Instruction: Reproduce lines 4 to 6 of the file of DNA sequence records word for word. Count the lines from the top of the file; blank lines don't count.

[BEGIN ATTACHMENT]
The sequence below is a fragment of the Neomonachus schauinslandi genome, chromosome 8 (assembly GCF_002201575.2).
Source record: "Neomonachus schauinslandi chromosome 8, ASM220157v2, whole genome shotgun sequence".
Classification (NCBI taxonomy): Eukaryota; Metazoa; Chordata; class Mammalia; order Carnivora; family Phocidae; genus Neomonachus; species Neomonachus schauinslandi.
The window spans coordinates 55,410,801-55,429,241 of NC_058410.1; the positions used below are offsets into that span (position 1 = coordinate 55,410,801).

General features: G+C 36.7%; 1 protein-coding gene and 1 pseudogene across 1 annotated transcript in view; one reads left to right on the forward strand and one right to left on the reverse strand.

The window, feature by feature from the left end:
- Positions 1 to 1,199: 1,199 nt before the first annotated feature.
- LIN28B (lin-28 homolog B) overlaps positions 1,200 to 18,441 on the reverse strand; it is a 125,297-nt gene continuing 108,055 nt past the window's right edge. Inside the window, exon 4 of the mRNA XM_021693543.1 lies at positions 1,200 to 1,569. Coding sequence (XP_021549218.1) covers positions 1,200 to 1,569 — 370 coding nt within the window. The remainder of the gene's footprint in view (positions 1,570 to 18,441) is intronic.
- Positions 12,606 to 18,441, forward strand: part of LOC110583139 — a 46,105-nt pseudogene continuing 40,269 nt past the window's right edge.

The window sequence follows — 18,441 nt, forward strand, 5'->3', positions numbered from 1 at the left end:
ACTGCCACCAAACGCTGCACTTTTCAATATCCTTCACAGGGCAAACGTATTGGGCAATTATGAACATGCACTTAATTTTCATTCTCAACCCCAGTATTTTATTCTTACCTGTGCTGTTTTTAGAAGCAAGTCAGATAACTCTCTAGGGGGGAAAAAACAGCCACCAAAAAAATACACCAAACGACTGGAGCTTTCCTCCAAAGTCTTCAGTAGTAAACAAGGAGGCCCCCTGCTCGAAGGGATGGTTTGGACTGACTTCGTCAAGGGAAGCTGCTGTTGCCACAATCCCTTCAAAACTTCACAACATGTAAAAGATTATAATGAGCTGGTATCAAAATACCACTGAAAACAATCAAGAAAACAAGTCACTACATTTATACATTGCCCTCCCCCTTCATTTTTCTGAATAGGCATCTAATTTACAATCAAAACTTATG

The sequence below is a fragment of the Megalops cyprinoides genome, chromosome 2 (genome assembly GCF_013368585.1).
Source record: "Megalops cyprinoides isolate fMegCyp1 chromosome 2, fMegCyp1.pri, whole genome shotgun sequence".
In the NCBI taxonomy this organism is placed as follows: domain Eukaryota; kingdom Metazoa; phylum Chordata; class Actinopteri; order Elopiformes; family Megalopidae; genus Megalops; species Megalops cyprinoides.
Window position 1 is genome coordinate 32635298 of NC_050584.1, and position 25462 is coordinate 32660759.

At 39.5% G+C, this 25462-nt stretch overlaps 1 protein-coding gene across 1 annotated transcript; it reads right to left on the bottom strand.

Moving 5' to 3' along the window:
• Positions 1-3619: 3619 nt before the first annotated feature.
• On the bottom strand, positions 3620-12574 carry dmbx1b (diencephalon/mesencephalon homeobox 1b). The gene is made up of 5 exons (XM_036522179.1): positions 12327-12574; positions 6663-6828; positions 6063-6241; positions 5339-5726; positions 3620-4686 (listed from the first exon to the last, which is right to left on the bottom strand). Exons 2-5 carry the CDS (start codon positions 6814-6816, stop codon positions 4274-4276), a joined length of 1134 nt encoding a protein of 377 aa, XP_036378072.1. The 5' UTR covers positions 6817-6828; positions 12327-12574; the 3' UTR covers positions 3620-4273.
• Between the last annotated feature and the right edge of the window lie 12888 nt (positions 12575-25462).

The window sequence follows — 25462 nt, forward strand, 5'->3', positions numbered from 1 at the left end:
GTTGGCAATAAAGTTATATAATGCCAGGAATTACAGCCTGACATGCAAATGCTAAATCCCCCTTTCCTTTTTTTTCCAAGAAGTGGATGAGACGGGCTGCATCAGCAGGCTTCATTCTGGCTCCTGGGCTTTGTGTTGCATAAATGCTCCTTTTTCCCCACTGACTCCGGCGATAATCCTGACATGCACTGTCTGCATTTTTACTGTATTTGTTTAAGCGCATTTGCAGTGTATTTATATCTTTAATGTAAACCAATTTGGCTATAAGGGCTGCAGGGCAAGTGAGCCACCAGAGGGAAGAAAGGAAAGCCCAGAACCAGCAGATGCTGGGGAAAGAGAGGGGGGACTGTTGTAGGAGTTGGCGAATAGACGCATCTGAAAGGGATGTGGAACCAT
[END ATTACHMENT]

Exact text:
The window spans coordinates 55,410,801-55,429,241 of NC_058410.1; the positions used below are offsets into that span (position 1 = coordinate 55,410,801).

General features: G+C 36.7%; 1 protein-coding gene and 1 pseudogene across 1 annotated transcript in view; one reads left to right on the forward strand and one right to left on the reverse strand.

The window, feature by feature from the left end: